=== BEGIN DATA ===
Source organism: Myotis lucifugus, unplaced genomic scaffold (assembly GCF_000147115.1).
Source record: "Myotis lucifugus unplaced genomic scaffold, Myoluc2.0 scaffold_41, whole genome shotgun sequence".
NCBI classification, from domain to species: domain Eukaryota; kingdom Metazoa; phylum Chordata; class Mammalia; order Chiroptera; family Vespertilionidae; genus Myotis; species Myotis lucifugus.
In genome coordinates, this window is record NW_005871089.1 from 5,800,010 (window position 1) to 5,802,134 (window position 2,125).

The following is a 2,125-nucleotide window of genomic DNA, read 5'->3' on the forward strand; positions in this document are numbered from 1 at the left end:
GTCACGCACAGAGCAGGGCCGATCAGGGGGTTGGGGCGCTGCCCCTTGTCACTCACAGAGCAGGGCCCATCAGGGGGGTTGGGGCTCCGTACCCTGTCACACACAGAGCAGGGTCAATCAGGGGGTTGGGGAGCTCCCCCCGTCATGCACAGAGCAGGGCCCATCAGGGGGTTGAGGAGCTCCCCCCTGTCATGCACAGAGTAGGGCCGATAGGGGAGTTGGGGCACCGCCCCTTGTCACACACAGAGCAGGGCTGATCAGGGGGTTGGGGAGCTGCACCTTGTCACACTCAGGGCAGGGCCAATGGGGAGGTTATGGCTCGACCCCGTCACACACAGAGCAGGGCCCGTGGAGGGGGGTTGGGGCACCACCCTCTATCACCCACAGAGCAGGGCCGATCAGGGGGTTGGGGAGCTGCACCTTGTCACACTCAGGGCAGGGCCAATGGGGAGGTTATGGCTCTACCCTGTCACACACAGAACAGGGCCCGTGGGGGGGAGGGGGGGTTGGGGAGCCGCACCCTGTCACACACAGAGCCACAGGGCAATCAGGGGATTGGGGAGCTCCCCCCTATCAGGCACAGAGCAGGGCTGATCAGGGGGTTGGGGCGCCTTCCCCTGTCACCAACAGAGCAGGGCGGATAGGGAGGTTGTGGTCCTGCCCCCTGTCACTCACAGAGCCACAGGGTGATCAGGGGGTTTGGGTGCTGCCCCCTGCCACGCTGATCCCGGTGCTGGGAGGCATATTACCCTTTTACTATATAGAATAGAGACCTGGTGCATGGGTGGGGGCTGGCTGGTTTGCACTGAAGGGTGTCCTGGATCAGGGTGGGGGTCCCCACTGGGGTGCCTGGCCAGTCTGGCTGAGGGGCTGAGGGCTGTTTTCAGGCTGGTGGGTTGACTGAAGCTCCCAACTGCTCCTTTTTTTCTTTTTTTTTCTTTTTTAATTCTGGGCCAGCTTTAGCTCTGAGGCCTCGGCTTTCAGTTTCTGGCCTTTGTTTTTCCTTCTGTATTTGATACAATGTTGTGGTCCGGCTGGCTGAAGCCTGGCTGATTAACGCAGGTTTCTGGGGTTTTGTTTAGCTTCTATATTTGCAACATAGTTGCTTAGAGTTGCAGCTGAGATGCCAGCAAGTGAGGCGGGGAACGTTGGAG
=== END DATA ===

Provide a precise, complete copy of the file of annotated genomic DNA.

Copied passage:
Source organism: Myotis lucifugus, unplaced genomic scaffold (assembly GCF_000147115.1).
Source record: "Myotis lucifugus unplaced genomic scaffold, Myoluc2.0 scaffold_41, whole genome shotgun sequence".
NCBI classification, from domain to species: domain Eukaryota; kingdom Metazoa; phylum Chordata; class Mammalia; order Chiroptera; family Vespertilionidae; genus Myotis; species Myotis lucifugus.
In genome coordinates, this window is record NW_005871089.1 from 5,800,010 (window position 1) to 5,802,134 (window position 2,125).

The following is a 2,125-nucleotide window of genomic DNA, read 5'->3' on the forward strand; positions in this document are numbered from 1 at the left end:
GTCACGCACAGAGCAGGGCCGATCAGGGGGTTGGGGCGCTGCCCCTTGTCACTCACAGAGCAGGGCCCATCAGGGGGGTTGGGGCTCCGTACCCTGTCACACACAGAGCAGGGTCAATCAGGGGGTTGGGGAGCTCCCCCCGTCATGCACAGAGCAGGGCCCATCAGGGGGTTGAGGAGCTCCCCCCTGTCATGCACAGAGTAGGGCCGATAGGGGAGTTGGGGCACCGCCCCTTGTCACACACAGAGCAGGGCTGATCAGGGGGTTGGGGAGCTGCACCTTGTCACACTCAGGGCAGGGCCAATGGGGAGGTTATGGCTCGACCCCGTCACACACAGAGCAGGGCCCGTGGAGGGGGGTTGGGGCACCACCCTCTATCACCCACAGAGCAGGGCCGATCAGGGGGTTGGGGAGCTGCACCTTGTCACACTCAGGGCAGGGCCAATGGGGAGGTTATGGCTCTACCCTGTCACACACAGAACAGGGCCCGTGGGGGGGAGGGGGGGTTGGGGAGCCGCACCCTGTCACACACAGAGCCACAGGGCAATCAGGGGATTGGGGAGCTCCCCCCTATCAGGCACAGAGCAGGGCTGATCAGGGGGTTGGGGCGCCTTCCCCTGTCACCAACAGAGCAGGGCGGATAGGGAGGTTGTGGTCCTGCCCCCTGTCACTCACAGAGCCACAGGGTGATCAGGGGGTTTGGGTGCTGCCCCCTGCCACGCTGATCCCGGTGCTGGGAGGCATATTACCCTTTTACTATATAGAATAGAGACCTGGTGCATGGGTGGGGGCTGGCTGGTTTGCACTGAAGGGTGTCCTGGATCAGGGTGGGGGTCCCCACTGGGGTGCCTGGCCAGTCTGGCTGAGGGGCTGAGGGCTGTTTTCAGGCTGGTGGGTTGACTGAAGCTCCCAACTGCTCCTTTTTTTCTTTTTTTTTCTTTTTTAATTCTGGGCCAGCTTTAGCTCTGAGGCCTCGGCTTTCAGTTTCTGGCCTTTGTTTTTCCTTCTGTATTTGATACAATGTTGTGGTCCGGCTGGCTGAAGCCTGGCTGATTAACGCAGGTTTCTGGGGTTTTGTTTAGCTTCTATATTTGCAACATAGTTGCTTAGAGTTGCAGCTGAGATGCCAGCAAGTGAGGCGGGGAACGTTGGAG